I believe this is a unique case as I have not found any blog post pertaining to this situation. I also contacted http://www.licenserestoration.com and they said they werent sure what to do. I lost my license due to a second d.u.i. (Interesting story in itself, please ask if your interested). The license suspension was for one year. I surrendered my license to the court on June 11th 2012. Shortly thereafter I received the restoration requirements letter stating the dates of suspension and restoration for both my personal and commercial drivers license. On may 6th, 2013, I called penndot to ask about the final restoration letter as I had completed all requirements set forth by the court and paid all said fees/fines. I was informed that I had no credit toward the suspension because I did not surrender a motorcycle permit I had obtained almost a year before. I had gotten the permit on a whim because I drove a coworker to penndot for a cdl test and had nothing else to do. I never bought a motorcycle and completely forgot about the permit. The permit itself expired on July 6th 2012, less than a month after I thought my suspension went into effect. After talking with a penndot employee, I was advised to send in a form stating that my motorcycle license is expired, then my suspension credit can begin. (Which would mean an additional year of suspension). She also advised that I send a letter requesting back credit be given. I have written the letter and completed the paperwork. Can anyone give me advice on this situation. I am getting married on June 29th 2013. We planned for that date because I would have my license back. I understand it was my fault for not surrendering my permit, but would like to have credit from the time it expired. Thank you very much.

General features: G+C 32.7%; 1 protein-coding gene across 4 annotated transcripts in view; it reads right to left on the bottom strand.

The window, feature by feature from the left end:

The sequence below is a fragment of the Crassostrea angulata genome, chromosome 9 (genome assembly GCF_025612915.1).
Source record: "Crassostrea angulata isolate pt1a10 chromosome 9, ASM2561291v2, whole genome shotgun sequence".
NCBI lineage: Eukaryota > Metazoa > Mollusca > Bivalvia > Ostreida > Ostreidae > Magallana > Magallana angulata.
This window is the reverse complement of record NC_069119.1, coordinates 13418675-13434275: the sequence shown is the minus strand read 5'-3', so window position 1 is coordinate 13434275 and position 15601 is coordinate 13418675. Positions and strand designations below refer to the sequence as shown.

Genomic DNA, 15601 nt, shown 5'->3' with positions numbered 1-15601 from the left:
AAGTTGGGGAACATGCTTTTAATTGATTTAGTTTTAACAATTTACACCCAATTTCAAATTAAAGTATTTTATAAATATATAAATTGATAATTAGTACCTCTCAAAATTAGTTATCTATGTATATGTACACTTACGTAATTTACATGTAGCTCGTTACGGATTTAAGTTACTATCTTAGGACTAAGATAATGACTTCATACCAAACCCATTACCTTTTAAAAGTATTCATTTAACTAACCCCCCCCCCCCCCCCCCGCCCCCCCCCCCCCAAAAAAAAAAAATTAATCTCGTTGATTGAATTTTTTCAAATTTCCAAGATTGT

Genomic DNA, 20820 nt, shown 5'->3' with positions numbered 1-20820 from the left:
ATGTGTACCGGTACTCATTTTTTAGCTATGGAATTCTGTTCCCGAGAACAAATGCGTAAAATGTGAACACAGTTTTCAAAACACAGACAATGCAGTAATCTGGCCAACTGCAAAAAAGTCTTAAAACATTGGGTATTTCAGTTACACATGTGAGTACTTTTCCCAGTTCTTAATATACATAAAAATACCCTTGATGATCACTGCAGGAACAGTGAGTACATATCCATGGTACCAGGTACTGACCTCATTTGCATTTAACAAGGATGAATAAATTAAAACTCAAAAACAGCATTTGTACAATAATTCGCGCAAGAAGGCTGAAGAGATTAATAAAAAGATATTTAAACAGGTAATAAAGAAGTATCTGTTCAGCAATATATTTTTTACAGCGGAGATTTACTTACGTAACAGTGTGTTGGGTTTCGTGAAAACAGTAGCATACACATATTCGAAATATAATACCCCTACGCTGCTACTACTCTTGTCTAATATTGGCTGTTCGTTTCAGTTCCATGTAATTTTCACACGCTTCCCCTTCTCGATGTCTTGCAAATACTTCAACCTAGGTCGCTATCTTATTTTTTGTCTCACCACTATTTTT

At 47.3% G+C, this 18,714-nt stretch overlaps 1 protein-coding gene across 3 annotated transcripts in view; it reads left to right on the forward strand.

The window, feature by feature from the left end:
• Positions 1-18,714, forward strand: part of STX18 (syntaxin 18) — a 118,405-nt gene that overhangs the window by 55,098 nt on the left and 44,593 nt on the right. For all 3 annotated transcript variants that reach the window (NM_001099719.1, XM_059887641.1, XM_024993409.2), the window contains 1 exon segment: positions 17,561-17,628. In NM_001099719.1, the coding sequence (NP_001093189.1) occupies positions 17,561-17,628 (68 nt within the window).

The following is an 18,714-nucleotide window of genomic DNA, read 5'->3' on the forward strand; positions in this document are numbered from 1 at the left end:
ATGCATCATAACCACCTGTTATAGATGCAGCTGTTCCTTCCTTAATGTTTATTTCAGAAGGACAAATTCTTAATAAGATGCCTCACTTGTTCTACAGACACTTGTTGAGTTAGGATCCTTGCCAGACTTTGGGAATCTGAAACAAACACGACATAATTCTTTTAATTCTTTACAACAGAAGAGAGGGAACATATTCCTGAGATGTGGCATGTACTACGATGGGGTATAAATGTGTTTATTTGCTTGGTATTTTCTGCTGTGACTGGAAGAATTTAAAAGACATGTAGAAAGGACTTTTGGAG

Answered on: 5/13/13, 7:26 pm by Debra Rainey
First I would suggest you locate the letter that Penn Dot sent to you informing you that your license was suspended. The letter should have directed you to send to Penn Dot all licenses, permits etc. If the letter did not mention "permits", write the letter to Penn Dot and assert that you were not aware that you had to send in the permit. Include the Penn Dot surrender license letter to bolster your position. If you get no relief from Penn Dot you may need an attorney to file a Petition in the Court of Common Pleas seeking a judicial order giving you the time credit you require.
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